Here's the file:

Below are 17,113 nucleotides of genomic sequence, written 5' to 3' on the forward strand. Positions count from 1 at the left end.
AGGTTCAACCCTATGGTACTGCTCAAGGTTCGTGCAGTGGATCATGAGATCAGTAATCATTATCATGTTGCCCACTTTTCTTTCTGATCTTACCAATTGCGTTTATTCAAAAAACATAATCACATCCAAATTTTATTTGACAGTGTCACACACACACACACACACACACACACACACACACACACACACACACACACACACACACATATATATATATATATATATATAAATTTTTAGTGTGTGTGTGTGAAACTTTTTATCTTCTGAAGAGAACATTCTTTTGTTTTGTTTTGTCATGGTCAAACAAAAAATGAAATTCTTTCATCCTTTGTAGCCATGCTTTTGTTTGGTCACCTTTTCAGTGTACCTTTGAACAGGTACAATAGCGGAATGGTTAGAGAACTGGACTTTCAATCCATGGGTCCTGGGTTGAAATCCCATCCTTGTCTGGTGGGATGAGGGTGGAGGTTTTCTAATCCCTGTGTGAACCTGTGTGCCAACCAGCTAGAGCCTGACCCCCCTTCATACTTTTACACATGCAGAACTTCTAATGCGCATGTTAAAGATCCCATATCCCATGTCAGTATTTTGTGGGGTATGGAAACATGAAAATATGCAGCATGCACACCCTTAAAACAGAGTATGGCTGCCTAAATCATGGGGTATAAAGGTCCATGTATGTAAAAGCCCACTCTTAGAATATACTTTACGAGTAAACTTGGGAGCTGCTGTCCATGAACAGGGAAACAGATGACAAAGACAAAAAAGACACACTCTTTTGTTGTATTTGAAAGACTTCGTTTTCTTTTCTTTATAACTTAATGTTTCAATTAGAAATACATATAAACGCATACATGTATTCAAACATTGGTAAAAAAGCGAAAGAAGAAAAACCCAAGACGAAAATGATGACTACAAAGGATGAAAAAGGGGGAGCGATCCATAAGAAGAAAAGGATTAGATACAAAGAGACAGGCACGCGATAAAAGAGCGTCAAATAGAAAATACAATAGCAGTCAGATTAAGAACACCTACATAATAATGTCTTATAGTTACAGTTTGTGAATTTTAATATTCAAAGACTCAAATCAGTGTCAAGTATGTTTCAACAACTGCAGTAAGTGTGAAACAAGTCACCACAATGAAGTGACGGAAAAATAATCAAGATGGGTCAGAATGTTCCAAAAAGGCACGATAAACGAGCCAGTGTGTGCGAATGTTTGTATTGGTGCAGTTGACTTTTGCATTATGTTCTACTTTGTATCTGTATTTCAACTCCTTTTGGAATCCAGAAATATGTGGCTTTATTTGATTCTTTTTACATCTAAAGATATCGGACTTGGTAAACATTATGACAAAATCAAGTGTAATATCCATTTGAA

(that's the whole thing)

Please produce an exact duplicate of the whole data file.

Below are 17,113 nucleotides of genomic sequence, written 5' to 3' on the forward strand. Positions count from 1 at the left end.
AGGTTCAACCCTATGGTACTGCTCAAGGTTCGTGCAGTGGATCATGAGATCAGTAATCATTATCATGTTGCCCACTTTTCTTTCTGATCTTACCAATTGCGTTTATTCAAAAAACATAATCACATCCAAATTTTATTTGACAGTGTCACACACACACACACACACACACACACACACACACACACACACACACACACACACACACATATATATATATATATATATATAAATTTTTAGTGTGTGTGTGTGAAACTTTTTATCTTCTGAAGAGAACATTCTTTTGTTTTGTTTTGTCATGGTCAAACAAAAAATGAAATTCTTTCATCCTTTGTAGCCATGCTTTTGTTTGGTCACCTTTTCAGTGTACCTTTGAACAGGTACAATAGCGGAATGGTTAGAGAACTGGACTTTCAATCCATGGGTCCTGGGTTGAAATCCCATCCTTGTCTGGTGGGATGAGGGTGGAGGTTTTCTAATCCCTGTGTGAACCTGTGTGCCAACCAGCTAGAGCCTGACCCCCCTTCATACTTTTACACATGCAGAACTTCTAATGCGCATGTTAAAGATCCCATATCCCATGTCAGTATTTTGTGGGGTATGGAAACATGAAAATATGCAGCATGCACACCCTTAAAACAGAGTATGGCTGCCTAAATCATGGGGTATAAAGGTCCATGTATGTAAAAGCCCACTCTTAGAATATACTTTACGAGTAAACTTGGGAGCTGCTGTCCATGAACAGGGAAACAGATGACAAAGACAAAAAAGACACACTCTTTTGTTGTATTTGAAAGACTTCGTTTTCTTTTCTTTATAACTTAATGTTTCAATTAGAAATACATATAAACGCATACATGTATTCAAACATTGGTAAAAAAGCGAAAGAAGAAAAACCCAAGACGAAAATGATGACTACAAAGGATGAAAAAGGGGGAGCGATCCATAAGAAGAAAAGGATTAGATACAAAGAGACAGGCACGCGATAAAAGAGCGTCAAATAGAAAATACAATAGCAGTCAGATTAAGAACACCTACATAATAATGTCTTATAGTTACAGTTTGTGAATTTTAATATTCAAAGACTCAAATCAGTGTCAAGTATGTTTCAACAACTGCAGTAAGTGTGAAACAAGTCACCACAATGAAGTGACGGAAAAATAATCAAGATGGGTCAGAATGTTCCAAAAAGGCACGATAAACGAGCCAGTGTGTGCGAATGTTTGTATTGGTGCAGTTGACTTTTGCATTATGTTCTACTTTGTATCTGTATTTCAACTCCTTTTGGAATCCAGAAATATGTGGCTTTATTTGATTCTTTTTACATCTAAAGATATCGGACTTGGTAAACATTATGACAAAATCAAGTGTAATATCCATTTGAA